The menu is New Zealand through-and-through, with the likes of local venison, lamb, beef and rabbit alongside Pacific Island style cod and sweet pav for dessert.



Ours was a relatively light lunch that involved – for starters – some intriguing chickpea chips with truffle salt (10). The soft and light fingers are made from ground chickpea batter, deep-fried and joined by aïoli.

Too many things were screaming to me from the extensive menu. Confit duck pancakes, coconut fried chicken and potted rabbit, to name a few. And then there was the braised beef cheek (22); tenderly sliced and served with roasted cauliflower and juicy raisins. Some collagen-rich goodness that hit all the right places.

A salad of salt baked beets (18) took care of the vegetable element, with the addition of peppery watercress, almonds and sheep feta.


  • Public Kitchen
  • Steamer Wharf
  • Queenstown 9300
  • 03 442 5969
  • website
  • Public Kitchen on Urbanspoon



Queenstown may be a town of adventure, but there’s much to do when it comes to activities that don’t require a great deal of energy or adrenalin. Take sitting on the waterfront and having a few drinks, or shopping for a new pair of sunglasses because yours mysteriously disappeared. The options are aplenty.

One thing this pair did was go for a stroll around the Queenstown Gardens; that leafy finger of land that juts out below the town centre. It’s tranquil, beautiful and offers some smashing views from the shoreline.

Frisbee enthusiasts can even partake in a rather unique activity called Disc Golf. The challenging course takes the frisbee-tossers through the gardens and forest, with strategically placed nets that players aim for. Oodles of fun, especially if you’re knocking back stubbies of beer during the process, as we observed with a bunch of guys.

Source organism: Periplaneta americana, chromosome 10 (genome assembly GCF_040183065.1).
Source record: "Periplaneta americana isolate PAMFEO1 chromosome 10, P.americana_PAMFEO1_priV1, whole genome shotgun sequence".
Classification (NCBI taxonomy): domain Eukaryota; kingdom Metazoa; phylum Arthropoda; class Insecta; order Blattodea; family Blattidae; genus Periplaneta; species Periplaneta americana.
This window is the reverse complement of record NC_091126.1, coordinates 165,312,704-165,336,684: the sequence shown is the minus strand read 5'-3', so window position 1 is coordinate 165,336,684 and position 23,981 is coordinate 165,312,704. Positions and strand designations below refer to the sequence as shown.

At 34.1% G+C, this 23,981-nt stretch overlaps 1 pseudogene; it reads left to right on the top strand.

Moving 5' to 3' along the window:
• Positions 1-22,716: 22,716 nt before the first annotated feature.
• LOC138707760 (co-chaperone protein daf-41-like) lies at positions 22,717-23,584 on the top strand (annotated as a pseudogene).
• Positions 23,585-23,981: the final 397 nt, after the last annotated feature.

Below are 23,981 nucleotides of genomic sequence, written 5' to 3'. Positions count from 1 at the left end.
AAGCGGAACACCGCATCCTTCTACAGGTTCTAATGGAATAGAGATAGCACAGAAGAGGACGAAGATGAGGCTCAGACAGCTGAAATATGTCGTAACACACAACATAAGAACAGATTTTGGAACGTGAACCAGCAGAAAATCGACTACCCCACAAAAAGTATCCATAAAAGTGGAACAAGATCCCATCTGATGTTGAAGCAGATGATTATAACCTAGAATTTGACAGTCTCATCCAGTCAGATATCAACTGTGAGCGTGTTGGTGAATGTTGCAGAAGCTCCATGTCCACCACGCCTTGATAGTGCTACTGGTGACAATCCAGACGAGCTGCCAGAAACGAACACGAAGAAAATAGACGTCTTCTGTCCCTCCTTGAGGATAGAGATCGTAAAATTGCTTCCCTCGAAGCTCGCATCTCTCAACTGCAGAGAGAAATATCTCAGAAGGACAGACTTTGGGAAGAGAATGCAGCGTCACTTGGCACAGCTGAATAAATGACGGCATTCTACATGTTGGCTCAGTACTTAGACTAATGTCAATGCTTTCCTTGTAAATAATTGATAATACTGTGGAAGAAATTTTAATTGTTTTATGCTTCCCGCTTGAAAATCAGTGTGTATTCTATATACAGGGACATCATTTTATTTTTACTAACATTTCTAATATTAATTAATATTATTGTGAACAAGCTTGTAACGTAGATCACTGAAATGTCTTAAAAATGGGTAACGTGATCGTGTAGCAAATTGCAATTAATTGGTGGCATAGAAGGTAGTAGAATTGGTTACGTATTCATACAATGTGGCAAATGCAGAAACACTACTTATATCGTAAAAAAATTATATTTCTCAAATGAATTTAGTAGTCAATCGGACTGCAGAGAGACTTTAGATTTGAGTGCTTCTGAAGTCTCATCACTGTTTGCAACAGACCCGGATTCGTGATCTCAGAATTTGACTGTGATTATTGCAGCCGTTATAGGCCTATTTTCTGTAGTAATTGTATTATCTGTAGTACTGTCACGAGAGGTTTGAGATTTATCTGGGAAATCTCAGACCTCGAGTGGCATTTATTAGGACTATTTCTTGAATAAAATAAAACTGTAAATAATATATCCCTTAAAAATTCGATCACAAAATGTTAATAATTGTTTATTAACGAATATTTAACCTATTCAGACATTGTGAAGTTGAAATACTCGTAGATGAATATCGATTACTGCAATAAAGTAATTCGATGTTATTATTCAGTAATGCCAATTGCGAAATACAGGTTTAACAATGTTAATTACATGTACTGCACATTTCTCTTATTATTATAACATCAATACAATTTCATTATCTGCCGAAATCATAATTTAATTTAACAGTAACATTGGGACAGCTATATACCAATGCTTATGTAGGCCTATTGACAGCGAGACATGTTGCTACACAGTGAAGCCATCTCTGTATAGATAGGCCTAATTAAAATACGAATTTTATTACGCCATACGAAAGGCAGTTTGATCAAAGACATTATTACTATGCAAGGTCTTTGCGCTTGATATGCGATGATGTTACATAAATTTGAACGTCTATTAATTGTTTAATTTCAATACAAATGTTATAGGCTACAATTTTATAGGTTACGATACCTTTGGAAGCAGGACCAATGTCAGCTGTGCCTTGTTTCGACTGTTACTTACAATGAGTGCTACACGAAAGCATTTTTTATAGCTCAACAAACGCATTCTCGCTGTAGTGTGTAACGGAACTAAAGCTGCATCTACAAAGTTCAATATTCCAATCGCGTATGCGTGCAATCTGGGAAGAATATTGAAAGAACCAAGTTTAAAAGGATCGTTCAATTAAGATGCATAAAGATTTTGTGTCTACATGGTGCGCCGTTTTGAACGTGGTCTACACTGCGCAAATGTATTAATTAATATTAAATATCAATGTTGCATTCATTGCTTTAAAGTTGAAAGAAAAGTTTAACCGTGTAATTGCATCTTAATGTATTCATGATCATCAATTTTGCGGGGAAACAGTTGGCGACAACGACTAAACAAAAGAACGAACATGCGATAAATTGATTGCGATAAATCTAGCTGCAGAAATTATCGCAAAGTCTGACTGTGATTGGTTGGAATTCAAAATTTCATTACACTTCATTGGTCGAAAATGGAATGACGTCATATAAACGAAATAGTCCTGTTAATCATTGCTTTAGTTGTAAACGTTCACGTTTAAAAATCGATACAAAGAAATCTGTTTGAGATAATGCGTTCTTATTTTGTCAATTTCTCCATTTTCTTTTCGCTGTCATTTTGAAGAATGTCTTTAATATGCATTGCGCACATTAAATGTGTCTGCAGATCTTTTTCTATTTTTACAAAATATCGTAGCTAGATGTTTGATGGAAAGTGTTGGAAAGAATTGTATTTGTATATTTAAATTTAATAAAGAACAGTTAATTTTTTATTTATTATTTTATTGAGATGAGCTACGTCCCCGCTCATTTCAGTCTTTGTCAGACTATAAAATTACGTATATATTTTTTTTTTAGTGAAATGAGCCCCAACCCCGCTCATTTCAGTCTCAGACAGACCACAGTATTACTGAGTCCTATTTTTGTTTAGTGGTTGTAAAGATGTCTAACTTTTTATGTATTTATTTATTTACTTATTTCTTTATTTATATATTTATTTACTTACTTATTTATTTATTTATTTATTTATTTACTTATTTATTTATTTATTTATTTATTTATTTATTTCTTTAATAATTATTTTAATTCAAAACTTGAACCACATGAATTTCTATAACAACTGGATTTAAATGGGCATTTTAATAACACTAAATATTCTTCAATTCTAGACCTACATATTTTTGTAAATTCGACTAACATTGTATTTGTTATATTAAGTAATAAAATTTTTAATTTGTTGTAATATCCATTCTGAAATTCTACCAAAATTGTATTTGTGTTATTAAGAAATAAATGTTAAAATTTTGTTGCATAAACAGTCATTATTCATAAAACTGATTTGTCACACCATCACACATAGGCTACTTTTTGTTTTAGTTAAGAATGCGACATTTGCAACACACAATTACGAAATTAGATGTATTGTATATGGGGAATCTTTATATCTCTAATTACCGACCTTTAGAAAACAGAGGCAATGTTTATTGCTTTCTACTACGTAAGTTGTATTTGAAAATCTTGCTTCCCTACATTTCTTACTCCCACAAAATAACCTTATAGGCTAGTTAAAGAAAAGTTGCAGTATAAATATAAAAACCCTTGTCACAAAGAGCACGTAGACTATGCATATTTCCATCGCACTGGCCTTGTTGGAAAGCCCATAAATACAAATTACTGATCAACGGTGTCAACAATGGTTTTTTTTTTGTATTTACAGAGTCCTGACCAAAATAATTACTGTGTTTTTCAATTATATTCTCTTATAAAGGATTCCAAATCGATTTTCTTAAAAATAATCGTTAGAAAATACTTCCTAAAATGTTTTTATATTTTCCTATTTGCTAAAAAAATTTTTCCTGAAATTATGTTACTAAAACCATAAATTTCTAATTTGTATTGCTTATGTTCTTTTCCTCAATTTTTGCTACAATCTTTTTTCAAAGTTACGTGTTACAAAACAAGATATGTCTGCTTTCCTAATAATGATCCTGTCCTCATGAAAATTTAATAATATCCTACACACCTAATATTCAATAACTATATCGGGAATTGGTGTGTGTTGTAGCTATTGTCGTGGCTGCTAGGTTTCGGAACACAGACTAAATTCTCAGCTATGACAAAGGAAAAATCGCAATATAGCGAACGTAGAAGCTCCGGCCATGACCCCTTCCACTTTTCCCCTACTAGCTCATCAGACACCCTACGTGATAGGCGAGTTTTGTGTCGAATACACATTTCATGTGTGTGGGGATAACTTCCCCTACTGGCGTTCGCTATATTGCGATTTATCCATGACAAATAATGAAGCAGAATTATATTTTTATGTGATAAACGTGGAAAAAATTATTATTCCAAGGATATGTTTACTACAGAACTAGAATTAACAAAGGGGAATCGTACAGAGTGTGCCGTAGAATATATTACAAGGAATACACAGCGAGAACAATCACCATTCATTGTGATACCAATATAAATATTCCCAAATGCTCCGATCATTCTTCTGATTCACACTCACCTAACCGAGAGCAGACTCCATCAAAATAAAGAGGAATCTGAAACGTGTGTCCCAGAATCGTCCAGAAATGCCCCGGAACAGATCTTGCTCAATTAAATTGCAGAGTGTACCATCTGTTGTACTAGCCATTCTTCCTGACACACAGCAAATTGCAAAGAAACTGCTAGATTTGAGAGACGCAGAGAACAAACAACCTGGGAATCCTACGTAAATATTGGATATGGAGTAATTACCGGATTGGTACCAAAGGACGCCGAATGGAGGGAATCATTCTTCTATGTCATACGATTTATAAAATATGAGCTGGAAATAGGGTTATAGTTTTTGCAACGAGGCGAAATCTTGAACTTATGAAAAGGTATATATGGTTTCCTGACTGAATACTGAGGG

At the bottom of Church Street is somewhat of a Queenstown “mini” institution. Aggy’s Shack keeps many-a-local and visitor fed from its tiny kiosk location. It was one of the first things I noticed when walking along the waterfront, and on the third pass-by I went in for a much closer look.

A few benches surround the yellow & black shack; topped with the essentials of malt vinegar, chicken salt and a serious napkin dispenser. Fish & chips, steamed prawns and mussels, spring rolls and squid populate the menu above some more “Wild Kiwi Foods” like smoked eel, blue cod, pāua, sea urchin and marinated raw fish.

Something made me revisit the mutton bird, or as the Maori call it – the tītī. The last time I tried it was at the Wellington night markets; tenderly cooked in a hāngi. This shearwater bird has a flavour that you’ve either grown to appreciate or struggle with; a dark flesh that’s quite fatty and akin to the combined flavours of very salty duck that tastes like tinned sardines.

Half a mutton bird & chips (15) is more than enough for this curious eater, and those golden chips are sensational.




  • Aggy’s Shack
  • Marine Parade
  • Queenstown 9300
  • 03 442 4076
  • Aggy's Shack on Urbanspoon







Those that may be up for something a tad more refined should probably take a look at Rātā – a bit of a gastro-temple that celebrates local produce in a relaxed and beautiful space.

Celeb and Michelin-starred chef Josh Emett has his name branded on the restaurant, but as we all know, it’s bound to be someone else tossing the pans. That would be a fellow named Chris Scott.